• Crossword puzzles, Acrostic puzzles, and other word games.  Also jigsaw puzzles.
  • Watching TV & movies (you don’t get the idea for a ‘Primates and Pop Culture’ class without being a bit of a pop culture junkie)
  • Writing
  • Traveling (our most recent big trip was to the Galapagos Islands last winter)

A great place to spend New Year’s Eve, incidentally.


That’s hardly an exhaustive autobiography, I know.  But hopefully it helps fill in my background and contextualize my enthusiasm for science & nature (primates and other animals in particular).  Please subscribe to this blog if you enjoy my sadly-few-and-far-between posts, or follow me on Twitter (@tinkeringprim8), where posts require far less effort!


The Long and Winding Road

It took longer than expected.  Much longer.  Years longer, in fact.  But in May 2013, I finally put the grueling demands of graduate school behind me.  I am now Tinkering Primate, Ph.D.


Like this, but with a fancier robe.

Reaching this milestone was a momentous occasion.  As I and others have noted, those of us who embark on the journey to tack those ‘precious’ three letters onto our name must travel a long and winding road, and it is often hazardous.   Many who set out do not reach their goal, and some of those who do find that the road leads nowhere, so to speak.  In the framework of my colleagues who study cultural anthropology, grad school is a liminal stage: students are in essence standing in a threshold, no longer novices but not yet acknowledged as experts in their field of choice.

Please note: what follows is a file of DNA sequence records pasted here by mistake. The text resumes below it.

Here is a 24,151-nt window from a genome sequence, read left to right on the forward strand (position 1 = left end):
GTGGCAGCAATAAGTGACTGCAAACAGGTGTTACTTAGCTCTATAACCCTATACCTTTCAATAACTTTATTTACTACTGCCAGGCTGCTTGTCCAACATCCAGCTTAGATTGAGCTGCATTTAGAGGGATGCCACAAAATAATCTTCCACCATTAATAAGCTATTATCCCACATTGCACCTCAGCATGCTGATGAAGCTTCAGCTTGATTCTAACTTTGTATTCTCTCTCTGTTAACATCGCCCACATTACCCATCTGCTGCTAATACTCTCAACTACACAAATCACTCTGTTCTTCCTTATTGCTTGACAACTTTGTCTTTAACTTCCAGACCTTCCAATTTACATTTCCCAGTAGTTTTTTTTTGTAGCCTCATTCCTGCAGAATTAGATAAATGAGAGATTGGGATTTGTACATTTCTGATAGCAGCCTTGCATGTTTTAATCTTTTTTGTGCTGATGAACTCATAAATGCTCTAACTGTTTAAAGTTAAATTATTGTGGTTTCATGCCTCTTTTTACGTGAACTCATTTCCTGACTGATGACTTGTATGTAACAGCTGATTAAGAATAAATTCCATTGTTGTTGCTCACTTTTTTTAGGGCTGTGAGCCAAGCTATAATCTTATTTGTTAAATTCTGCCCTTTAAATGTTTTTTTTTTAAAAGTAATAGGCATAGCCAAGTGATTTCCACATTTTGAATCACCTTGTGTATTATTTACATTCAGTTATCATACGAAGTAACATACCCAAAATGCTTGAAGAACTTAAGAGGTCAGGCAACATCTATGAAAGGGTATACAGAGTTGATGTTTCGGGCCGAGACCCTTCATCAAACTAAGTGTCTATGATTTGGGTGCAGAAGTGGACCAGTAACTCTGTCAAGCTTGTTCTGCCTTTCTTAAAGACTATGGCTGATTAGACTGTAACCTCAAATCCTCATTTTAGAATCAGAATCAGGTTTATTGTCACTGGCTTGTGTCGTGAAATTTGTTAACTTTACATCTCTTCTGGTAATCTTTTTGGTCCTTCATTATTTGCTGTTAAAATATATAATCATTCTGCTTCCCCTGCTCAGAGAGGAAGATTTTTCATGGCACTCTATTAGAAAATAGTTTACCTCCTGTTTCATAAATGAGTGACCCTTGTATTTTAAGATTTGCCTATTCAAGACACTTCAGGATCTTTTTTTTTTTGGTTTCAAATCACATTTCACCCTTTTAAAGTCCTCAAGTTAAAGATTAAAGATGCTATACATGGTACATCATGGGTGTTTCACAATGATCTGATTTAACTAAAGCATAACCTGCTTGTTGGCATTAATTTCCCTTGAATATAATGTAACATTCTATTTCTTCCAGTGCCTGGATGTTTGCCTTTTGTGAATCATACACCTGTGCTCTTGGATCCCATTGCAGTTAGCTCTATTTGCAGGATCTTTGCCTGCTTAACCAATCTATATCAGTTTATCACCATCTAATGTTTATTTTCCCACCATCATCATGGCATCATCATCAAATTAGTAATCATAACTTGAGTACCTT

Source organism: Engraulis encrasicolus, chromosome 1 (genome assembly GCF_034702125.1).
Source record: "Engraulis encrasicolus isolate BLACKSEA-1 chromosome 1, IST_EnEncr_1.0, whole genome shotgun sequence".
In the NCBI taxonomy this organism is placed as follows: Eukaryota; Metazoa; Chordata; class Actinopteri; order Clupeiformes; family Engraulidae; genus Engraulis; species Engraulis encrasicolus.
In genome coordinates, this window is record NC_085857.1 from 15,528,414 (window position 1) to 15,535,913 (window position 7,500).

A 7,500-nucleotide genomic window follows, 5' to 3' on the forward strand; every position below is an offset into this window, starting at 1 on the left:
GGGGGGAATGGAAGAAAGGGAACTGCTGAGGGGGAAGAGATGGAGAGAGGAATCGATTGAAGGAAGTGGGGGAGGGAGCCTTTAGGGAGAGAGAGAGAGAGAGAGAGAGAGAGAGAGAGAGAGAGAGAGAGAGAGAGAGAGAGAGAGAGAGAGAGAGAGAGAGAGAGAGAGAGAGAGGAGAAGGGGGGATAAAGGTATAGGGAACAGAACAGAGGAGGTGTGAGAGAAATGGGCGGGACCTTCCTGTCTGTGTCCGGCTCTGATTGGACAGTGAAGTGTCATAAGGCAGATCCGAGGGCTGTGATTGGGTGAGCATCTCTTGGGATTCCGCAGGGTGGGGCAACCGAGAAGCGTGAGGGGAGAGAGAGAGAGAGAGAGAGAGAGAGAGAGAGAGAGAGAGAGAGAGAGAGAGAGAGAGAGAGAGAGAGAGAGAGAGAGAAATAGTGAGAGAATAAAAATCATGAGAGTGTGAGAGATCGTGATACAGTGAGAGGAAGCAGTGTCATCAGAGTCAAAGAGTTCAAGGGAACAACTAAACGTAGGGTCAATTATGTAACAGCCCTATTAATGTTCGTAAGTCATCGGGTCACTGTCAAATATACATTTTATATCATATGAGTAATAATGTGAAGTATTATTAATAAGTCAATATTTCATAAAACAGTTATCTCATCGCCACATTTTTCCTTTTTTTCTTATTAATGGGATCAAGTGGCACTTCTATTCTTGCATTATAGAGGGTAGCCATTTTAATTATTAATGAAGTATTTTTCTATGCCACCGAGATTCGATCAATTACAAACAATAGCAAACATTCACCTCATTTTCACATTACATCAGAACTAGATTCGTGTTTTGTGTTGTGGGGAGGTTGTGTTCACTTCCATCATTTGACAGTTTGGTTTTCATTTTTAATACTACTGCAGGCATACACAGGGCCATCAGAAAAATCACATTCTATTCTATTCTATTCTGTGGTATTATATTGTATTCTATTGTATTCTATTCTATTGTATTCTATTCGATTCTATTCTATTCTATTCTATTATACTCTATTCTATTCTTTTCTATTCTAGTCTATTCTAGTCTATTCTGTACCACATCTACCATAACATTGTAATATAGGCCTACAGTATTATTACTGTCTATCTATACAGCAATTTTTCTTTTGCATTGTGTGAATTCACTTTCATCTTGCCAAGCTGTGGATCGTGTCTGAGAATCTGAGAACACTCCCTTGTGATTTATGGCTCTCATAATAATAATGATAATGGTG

Now that I have crossed that threshold I am ostensibly a wiser person, with some degree of authority.  Thankfully, I’ve been able to put this newly-acquired status to good use, finding gainful employment that I plan to write about in a future post.  But first, I want to offer some basic advice, gleaned from my own experiences, to any potential or current graduate students who happen to stumble across this blog.

For those of you who have not yet set foot on the long and winding road…

1. Think about why you want to go to grad school and talk to people who are actually in grad school.

One of the main reasons I applied to graduate school was that I couldn’t find a job when I finished college (surprisingly, nobody was lining up to hire someone with a background in archaeology, cultural anthropology, and museum studies).

Open positions are hard to come by.

Open positions are hard to come by.

As it turns out, this is not a good reason to go to grad school.  I would have discovered this had I done some due diligence, but I was so preoccupied with finding something to do with myself that I didn’t think very far ahead — definitely a mistake given the amount of time grad school typically takes.  Talking to current grad students should, in my humble opinion, be a prerequisite for anyone thinking of embarking on this journey.  Their insight into funding issues, departmental politics, and other intricacies of the grad school environment can provide a valuable reality check to those as naive as I was.

2. Have some concrete ideas about what you might want to research.

“I want to study human evolution,” you say.

“What a noble ambition!” I say.

And it is.  But it’s not enough.  Or, rather, it’s far too vague a plan.  In grad school, you must produce knowledge in addition to absorbing it, so it’s important to have some specific potential research questions in mind when you start.  This will not only help you choose a school and find an advisor, but ensure that you have a basic roadmap to follow when you find yourself lost along the way.  This is not to say that you must be inflexible — plenty of people alter their research plans in response to shifting interests and other factors — but entering a program with the attitude that you are “interested in everything” about your field makes it difficult to even find the starting line.  In other words, don’t plan to figure it all out as you go.

If you are already in grad school…

3. Network!